Skip to main content

Apple to probe smartphone charging death mystery

By Paul Armstrong, CNN
updated 7:53 AM EDT, Tue July 16, 2013
STORY HIGHLIGHTS
  • Ma Ailun, 23, was picking up her iPhone to answer a call when she was electrocuted, Xinhua reports
  • Police have yet to say whether her phone was involved as they continue their investigation
  • Apple: We will fully investigate and co-operate with authorities in this matter

Hong Kong (CNN) -- U.S. electronics giant Apple is investigating reports in China that a woman died after being electrocuted while trying to make a call with her iPhone 5 while it was charging.

Ma Ailun, a flight attendant with China Southern Airlines, was picking up her handset to answer a call last Thursday when she received an electric shock, police said Sunday, in reports carried by the state-run Xinhua news agency.

Police, who are continuing their investigation, have not yet identified a cause -- whether the phone or anything else.

In a statement received by CNN, Apple said: "We are deeply saddened to learn of this tragic incident and offer our condolences to the Ma family. We will fully investigate and cooperate with authorities in this matter."

Why did Apple apologize to China?
Why is China upset with Apple?

Many have taken to to social media to question how the 23-year old from China's far-western Xinjiang Uygur Autonomous Region died.

"(I) hope that Apple Inc. can give us an explanation. I also hope that all of you will refrain from using your mobile devices while charging," a person identified as Ma's sister posted on Weibo, China's Twitter-like service.

Meanwhile, Ma's father, Ma Guanghui, said that his daughter was electrocuted, adding that her body showed signs of electrocution, Xinhua said.

But Monday's Xinhua report also pointed out that mobile phones have a low output of only 3 to 5 volts, which isn't enough to harm the human body.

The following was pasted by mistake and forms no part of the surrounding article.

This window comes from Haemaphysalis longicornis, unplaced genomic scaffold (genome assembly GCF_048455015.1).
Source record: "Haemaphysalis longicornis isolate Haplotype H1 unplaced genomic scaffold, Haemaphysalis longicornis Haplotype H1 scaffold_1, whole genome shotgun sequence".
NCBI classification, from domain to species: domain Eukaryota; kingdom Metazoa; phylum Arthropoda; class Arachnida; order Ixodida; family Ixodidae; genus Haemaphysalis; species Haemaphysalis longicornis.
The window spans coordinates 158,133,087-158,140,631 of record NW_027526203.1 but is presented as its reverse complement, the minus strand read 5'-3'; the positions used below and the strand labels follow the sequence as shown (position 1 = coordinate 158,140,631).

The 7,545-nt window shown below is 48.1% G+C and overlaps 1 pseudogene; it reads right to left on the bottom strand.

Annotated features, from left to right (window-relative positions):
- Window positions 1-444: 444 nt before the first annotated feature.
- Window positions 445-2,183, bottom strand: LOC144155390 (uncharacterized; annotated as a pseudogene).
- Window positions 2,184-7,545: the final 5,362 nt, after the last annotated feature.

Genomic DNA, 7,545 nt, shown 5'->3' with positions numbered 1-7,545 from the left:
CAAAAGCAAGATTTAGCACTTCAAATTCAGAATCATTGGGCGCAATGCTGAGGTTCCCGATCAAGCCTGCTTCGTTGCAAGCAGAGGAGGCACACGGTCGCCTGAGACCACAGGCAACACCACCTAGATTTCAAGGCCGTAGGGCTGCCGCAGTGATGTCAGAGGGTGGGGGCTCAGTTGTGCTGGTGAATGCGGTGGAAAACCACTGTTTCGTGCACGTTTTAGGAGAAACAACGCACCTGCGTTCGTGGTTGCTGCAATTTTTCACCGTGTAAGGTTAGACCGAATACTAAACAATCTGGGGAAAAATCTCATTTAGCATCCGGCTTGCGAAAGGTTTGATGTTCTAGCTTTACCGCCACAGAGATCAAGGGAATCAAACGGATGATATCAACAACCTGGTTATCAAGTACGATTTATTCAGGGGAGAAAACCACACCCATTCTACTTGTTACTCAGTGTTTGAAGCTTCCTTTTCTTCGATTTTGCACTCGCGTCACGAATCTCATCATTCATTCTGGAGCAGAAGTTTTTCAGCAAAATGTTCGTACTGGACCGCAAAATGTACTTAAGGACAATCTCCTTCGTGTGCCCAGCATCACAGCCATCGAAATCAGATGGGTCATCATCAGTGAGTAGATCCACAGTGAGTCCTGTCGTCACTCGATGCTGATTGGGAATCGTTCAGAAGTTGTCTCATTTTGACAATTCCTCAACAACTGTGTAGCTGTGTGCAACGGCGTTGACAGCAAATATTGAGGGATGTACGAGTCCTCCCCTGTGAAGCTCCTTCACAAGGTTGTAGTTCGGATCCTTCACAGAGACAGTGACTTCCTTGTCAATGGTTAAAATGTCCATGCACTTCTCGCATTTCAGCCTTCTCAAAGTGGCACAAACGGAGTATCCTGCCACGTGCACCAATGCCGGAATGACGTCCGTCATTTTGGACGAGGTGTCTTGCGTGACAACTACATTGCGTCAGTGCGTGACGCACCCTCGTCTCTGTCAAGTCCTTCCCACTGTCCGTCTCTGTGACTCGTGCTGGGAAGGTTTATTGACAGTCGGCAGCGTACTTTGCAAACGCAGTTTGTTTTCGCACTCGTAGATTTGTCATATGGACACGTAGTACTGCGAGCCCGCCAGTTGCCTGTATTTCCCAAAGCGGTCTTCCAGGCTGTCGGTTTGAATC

ADVERTISEMENT
Part of complete coverage on
updated 9:35 PM EDT, Mon September 1, 2014
Three Americans detained in North Korea spoke out about their conditions and pleaded for U.S. help in interviews with CNN.
Hundreds of jihadis in Syria are from abroad -- which countries have the biggest problem?
updated 3:51 PM EDT, Mon September 1, 2014
CNN attends a funeral where mourners keep their distance.
updated 5:13 AM EDT, Mon September 1, 2014
Libyan militia members have apparently turned the abandoned U.S. Embassy in Tripoli, Libya, into a water park.
updated 4:53 PM EDT, Mon September 1, 2014
Obama's remarks that he didn't yet have a strategy for ISIS in Syria is widely criticized.
updated 7:26 AM EDT, Mon September 1, 2014
A few miles south of the town of Starobeshevo in eastern Ukraine, a group of men in uniform is slumped under a tree.
updated 9:25 PM EDT, Mon September 1, 2014
Beijing says only candidates approved by a nominating committee can run for Hong Kong's chief executive, prompting criticism.
updated 4:23 AM EDT, Fri August 29, 2014
He should be toddling around a playground. Instead, his tiny hands grip an AK-47.
updated 8:23 PM EDT, Tue August 26, 2014
Wilson Raj Perumal tells CNN how he rigged World Cup games: "I was giving orders to the coach."
updated 5:46 AM EDT, Tue August 26, 2014
We asked you what you would like to know about Ebola. Experts answer some of your most common questions and concerns.
updated 8:21 AM EDT, Tue September 2, 2014
In a major breach of privacy, a hacker leaked a series of pictures allegedly showing Jennifer Lawrence and other female celebrities in the nude.
Instead of weaving garments sold in the West, children should be in school
According to the International Labour Organization, there are 168 million child laborers around the world.
Browse through images from CNN teams around the world that you don't always see on news reports.
ADVERTISEMENT